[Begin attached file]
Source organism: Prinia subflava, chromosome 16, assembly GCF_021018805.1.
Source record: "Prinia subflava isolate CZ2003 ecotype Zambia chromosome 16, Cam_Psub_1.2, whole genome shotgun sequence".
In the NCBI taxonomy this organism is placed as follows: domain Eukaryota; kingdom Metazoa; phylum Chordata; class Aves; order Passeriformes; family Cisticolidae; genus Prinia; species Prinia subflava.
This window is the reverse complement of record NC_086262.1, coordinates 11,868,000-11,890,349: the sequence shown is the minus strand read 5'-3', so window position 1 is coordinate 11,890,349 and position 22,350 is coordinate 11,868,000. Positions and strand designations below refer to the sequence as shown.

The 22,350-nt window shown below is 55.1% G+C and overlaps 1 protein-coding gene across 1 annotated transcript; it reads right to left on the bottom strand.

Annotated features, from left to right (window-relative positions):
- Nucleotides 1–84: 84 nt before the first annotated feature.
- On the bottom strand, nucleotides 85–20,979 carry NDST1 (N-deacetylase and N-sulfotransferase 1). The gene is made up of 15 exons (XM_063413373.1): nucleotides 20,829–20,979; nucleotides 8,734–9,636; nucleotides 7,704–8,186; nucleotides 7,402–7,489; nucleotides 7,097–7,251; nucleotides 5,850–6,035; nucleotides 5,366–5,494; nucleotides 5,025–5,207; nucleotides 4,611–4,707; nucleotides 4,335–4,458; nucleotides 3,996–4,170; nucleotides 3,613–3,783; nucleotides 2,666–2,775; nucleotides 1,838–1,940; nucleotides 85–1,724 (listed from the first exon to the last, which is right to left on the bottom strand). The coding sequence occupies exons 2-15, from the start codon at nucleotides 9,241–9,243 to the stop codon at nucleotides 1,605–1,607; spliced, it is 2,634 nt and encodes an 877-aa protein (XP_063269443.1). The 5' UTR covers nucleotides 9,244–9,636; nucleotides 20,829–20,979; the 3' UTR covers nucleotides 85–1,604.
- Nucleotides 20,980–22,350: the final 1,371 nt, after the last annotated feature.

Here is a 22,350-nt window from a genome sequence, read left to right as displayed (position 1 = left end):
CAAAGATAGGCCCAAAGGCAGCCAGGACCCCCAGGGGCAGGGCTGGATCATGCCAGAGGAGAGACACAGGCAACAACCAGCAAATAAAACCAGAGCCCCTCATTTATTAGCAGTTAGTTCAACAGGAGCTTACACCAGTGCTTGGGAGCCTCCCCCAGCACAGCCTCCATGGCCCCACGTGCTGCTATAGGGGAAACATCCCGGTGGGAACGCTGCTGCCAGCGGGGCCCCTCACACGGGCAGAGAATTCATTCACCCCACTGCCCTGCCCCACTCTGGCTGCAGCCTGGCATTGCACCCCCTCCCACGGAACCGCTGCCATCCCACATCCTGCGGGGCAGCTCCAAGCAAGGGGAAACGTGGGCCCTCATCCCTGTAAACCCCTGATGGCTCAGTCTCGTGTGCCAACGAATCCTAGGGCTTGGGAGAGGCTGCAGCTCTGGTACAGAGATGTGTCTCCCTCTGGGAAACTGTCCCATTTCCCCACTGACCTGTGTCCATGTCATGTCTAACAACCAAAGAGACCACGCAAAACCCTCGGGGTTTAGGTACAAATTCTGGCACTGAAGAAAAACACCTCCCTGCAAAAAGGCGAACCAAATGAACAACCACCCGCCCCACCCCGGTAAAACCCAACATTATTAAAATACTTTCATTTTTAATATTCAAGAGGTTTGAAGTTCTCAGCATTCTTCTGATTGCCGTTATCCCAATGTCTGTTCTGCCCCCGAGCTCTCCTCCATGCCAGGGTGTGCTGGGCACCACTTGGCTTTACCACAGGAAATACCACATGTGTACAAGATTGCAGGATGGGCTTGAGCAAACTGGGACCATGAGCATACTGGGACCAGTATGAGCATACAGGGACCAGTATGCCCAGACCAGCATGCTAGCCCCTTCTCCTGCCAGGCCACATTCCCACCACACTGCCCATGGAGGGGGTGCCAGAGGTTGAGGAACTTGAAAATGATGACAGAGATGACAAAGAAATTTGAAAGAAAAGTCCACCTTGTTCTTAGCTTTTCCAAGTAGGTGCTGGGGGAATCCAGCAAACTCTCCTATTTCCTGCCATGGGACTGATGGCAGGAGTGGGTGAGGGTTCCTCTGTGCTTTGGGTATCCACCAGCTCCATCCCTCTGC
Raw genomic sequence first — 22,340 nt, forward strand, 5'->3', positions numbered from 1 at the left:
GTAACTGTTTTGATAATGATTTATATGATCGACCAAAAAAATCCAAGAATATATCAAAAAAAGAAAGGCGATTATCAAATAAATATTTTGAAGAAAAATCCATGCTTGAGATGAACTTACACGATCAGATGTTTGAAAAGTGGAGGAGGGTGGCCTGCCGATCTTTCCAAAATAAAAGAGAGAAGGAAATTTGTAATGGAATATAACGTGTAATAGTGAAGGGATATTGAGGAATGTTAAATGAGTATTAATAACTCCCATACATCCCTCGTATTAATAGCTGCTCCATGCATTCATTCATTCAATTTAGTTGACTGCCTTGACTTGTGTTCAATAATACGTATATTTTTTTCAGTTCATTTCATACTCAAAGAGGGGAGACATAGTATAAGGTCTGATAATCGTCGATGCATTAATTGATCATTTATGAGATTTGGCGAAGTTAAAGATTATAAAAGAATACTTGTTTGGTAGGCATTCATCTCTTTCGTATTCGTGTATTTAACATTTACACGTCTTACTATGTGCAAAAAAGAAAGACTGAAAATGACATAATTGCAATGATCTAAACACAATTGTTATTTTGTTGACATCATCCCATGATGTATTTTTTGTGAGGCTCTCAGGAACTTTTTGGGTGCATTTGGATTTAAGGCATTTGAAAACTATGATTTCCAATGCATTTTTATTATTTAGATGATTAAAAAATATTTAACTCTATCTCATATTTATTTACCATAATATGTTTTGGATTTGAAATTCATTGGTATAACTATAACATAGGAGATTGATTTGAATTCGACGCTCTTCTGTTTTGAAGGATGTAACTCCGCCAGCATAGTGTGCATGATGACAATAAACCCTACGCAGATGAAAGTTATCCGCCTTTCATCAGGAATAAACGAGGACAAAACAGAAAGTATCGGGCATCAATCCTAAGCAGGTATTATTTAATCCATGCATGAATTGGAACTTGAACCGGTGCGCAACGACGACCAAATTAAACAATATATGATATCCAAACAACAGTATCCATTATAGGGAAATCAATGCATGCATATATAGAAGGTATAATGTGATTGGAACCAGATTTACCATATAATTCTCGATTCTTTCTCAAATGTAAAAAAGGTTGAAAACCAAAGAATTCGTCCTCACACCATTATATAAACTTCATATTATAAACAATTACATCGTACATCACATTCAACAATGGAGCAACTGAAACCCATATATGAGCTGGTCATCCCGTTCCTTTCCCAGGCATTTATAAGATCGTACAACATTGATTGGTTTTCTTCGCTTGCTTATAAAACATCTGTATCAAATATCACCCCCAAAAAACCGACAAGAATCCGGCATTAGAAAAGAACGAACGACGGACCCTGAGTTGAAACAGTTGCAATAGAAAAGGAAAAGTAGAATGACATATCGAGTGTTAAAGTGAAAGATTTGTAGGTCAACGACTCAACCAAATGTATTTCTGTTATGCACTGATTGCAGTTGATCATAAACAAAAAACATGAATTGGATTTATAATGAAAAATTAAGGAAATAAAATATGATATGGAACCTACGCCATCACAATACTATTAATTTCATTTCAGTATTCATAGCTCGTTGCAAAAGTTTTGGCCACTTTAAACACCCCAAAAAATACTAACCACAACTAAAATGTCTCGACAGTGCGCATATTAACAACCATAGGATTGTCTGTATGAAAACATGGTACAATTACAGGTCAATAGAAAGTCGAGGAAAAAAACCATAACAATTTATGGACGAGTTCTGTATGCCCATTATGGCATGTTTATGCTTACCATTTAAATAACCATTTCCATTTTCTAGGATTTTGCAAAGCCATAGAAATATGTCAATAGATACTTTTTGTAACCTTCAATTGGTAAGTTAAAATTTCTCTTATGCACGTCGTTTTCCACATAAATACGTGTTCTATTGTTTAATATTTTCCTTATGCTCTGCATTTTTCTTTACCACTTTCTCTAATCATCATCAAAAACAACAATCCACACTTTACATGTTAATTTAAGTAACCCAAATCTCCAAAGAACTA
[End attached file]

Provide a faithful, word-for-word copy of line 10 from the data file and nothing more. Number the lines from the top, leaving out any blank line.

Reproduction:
Here is a 22,350-nt window from a genome sequence, read left to right as displayed (position 1 = left end):